September 20, 2012
LA Watts Times Staff Report
Three recent back-to-back, use-of-force incidents involving Los Angeles police officers, have the community asking: ‘Is LAPD reverting back to the old days (when police bullying tactics led to two major riots)?’ One of the three incidents has resulted in the death of a young Black woman, and the questions persist and remain. One pastor has asked rhetorically: “Who’s going to protect us from the protectors?”
Alesia Thomas, 35, died on July 22, after a violent confrontation with LAPD. At least five police officers are under investigation into the circumstances of her death. It was reported that during the arrest an officer kicked her genitals, police officials said.
Ronald Weekley Jr., a student from Xavier University was arrested Saturday, August 18, on the front lawn of his Venice home. Weekley shared that he was reaching into his front gate (with his skateboard in his hand) when he heard footsteps rapidly approaching. He described, that following a loud yell, he was grabbed by his hair, shoulders and shirt and immediately thrown to the ground.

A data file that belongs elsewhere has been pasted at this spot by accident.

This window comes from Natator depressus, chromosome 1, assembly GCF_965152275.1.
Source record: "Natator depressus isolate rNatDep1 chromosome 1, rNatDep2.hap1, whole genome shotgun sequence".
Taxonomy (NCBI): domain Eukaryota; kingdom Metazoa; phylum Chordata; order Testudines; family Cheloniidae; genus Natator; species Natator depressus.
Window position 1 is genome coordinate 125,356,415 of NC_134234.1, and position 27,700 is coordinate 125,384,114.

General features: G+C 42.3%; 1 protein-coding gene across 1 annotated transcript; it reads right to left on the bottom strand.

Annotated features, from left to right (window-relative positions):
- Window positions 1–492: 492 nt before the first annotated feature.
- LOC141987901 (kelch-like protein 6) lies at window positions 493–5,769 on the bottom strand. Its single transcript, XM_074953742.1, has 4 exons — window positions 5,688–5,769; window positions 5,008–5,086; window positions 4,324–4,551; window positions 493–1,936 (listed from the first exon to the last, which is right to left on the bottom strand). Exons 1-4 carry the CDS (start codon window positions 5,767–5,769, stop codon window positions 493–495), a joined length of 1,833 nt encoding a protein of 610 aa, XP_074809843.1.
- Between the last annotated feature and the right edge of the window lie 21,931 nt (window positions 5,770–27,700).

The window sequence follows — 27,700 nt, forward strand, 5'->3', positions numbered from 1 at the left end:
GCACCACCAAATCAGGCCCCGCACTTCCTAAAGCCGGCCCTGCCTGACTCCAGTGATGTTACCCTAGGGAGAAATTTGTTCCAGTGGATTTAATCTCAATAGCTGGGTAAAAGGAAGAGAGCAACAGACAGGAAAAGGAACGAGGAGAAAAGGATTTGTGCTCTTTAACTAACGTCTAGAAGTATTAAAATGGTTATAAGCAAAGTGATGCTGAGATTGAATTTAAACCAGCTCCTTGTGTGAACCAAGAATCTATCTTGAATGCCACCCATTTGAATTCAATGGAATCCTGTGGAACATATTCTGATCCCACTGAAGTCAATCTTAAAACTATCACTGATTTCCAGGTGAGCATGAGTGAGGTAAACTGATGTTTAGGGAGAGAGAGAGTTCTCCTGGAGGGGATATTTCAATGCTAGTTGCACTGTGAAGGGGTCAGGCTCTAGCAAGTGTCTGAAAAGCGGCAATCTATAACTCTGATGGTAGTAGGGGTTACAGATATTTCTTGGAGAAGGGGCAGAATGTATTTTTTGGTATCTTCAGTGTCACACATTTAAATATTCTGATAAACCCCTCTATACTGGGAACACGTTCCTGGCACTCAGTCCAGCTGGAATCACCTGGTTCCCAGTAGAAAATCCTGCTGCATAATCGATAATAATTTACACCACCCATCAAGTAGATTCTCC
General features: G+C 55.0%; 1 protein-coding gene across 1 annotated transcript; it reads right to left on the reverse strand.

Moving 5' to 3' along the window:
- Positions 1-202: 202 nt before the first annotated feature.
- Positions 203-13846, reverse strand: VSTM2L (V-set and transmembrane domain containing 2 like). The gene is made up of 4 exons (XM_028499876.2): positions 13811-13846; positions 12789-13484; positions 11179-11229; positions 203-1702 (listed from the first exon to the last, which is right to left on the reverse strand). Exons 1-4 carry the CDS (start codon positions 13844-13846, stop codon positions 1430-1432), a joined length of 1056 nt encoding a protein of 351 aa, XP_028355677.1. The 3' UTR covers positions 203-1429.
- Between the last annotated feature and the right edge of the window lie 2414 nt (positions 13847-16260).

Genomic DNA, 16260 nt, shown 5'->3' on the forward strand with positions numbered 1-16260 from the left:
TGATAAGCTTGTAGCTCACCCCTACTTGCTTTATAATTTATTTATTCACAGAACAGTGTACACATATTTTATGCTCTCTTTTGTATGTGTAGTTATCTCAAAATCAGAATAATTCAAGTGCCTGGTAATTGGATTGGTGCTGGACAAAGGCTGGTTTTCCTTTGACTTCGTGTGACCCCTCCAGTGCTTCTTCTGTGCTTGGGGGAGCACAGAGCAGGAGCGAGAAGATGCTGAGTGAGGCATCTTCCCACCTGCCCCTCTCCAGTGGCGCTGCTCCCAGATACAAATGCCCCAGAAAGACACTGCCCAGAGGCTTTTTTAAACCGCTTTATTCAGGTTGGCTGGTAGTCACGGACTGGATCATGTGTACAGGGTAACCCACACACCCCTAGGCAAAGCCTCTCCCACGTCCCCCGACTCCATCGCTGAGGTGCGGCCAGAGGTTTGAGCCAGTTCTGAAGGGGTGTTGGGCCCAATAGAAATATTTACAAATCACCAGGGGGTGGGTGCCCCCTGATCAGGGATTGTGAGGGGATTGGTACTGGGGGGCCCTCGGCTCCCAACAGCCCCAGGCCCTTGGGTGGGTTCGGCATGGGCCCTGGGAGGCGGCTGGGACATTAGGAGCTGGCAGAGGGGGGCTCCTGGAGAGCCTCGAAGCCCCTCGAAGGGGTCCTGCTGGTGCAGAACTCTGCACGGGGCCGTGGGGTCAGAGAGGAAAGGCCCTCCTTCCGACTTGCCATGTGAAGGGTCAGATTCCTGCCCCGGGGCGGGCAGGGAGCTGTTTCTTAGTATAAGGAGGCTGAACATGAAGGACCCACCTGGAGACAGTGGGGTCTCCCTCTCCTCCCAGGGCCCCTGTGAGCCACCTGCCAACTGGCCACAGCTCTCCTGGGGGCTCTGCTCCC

“I didn’t know what was going on at first so I was just trying to control my body.”
However, once Weekley realized that he was being arrested he was compliant.
The third incident took place in the San Fernando Valley. A security camera captured officers from LAPD’s Foothill division throwing Michelle Jordan to the ground twice, face first after she had been handcuffed. The incident appears to end with the officers exchanging a fist-bump.
Chief Charlie Beck said, “Every Los Angeles police officer, regardless of rank, will be held accountable for their actions.”
But not everyone’s convinced. City Councilman Bernard C. Parks, a former chief of police, sees the recent incidents as the product of a long slide away from solid discipline. Parks contends that officers today dress more sloppily and bend other rules: activating their car lights to run red lights, being discourteous to residents, getting into more traffic accidents. His office, he said, gets plenty of complaints.
And those minor violations encourage laxity on more serious issues. “You have to make them understand that there are consequences,” he said of police officers. “Otherwise, it’s the big wink.”